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At least 50% of the actin in resting human platelets is unpolymerized, and the bulk of this unpolymerized actin is complexed with a recently identified acidic, heat-stable 5-kDa peptide, named "Fx." Purified Fx binds stoichiometrically to muscle G-actin, forming a complex identifiable by nondenaturing polyacrylamide gel electrophoresis. Formation of the(More)
Avoiding predators is an essential behavior in which animals must quickly transform sensory cues into evasive actions. Sensory reflexes are particularly fast in flying insects such as flies, but the means by which they evade aerial predators is not known. Using high-speed videography and automated tracking of flies in combination with aerodynamic(More)
Primary cultures of rat dorsal root ganglionic (DRG) cells were stained with isoform-specific antibodies against non-muscle myosin II. Antibodies against the brain type myosin (MIIB) stained the peripheries of growth cones and non-neuronal cells. Double staining of the cells with the anti-myosin antibodies and rhodamine-phalloidin or anti-actin antibodies(More)
Myosin light chains from normal and hypertrophied human hearts were partially sequenced in order to see whether structural modifications of these light subunits could provide a molecular basis for the changes observed in heart properties and in myosin enzymatic activity. Normal light chains were prepared form hearts taken at autopsy, weighing 350 g or less(More)
In closed-loop systems, sensor feedback delays may have disastrous implications for performance and stability. Flies have evolved multiple specializations to reduce this latency, but the fastest feedback during flight involves a delay that is still significant on the timescale of body dynamics. We explored the effect of sensor delay on flight stability and(More)
The flight pattern of many fly species consists of straight flight segments interspersed with rapid turns called body saccades, a strategy that is thought to minimize motion blur. We analyzed the body saccades of fruit flies (Drosophila hydei), using high-speed 3D videography to track body and wing kinematics and a dynamically scaled robot to study the(More)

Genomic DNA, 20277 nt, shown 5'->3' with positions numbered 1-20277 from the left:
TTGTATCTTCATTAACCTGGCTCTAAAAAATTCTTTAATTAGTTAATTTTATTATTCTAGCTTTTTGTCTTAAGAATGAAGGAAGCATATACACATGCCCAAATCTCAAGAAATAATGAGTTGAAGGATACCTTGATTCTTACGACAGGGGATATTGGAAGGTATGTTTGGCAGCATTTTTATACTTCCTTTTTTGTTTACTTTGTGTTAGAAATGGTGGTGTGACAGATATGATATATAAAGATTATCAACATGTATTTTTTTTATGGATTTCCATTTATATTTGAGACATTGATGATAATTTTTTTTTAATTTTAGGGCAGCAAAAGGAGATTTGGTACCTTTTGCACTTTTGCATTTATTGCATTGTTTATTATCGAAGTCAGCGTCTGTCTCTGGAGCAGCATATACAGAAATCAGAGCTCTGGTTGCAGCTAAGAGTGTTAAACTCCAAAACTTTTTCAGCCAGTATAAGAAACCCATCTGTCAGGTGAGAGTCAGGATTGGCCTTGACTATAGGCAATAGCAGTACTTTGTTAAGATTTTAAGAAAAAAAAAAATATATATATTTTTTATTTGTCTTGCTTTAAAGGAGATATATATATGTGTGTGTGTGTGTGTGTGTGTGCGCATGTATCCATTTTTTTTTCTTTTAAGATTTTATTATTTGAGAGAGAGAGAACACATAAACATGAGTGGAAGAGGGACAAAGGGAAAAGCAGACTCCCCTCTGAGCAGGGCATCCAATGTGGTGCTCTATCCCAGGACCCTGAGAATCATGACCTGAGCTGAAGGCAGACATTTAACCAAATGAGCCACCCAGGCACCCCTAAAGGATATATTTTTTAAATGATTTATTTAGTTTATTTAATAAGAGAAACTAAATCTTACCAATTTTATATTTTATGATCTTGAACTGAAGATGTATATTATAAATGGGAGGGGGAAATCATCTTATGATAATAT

This paper discusses the inertia tensors of tennis rackets and their influence on the elbow swing torques in a forehand motion, the loadings transmitted to the elbow from central and eccentric impacts, and the racket acceleration responses from central and eccentric impacts. Inertia tensors of various rackets with similar mass and mass center location were(More)
The amino acid sequences of selected cyanogen bromide peptides from human blood platelet actin and human cardiac muscle actin were compared; it was found that, at position 129, platelet actin has threonine, and that cardiac muscle actin has valine. Thus human cytoplasmic and myofibrillar actins must be synthesized under the control of different genes.
The ability to regulate forward speed is an essential requirement for flying animals. Here, we use a dynamically-scaled robot to study how flapping insects adjust their wing kinematics to regulate and stabilize forward flight. The results suggest that the steady-state lift and thrust requirements at different speeds may be accomplished with quite subtle(More)
Using high-speed videography, we investigated how fruit flies compensate for unilateral wing damage, in which loss of area on one wing compromises both weight support and roll torque equilibrium. Our results show that flies control for unilateral damage by rolling their body towards the damaged wing and by adjusting the kinematics of both the intact and(More)
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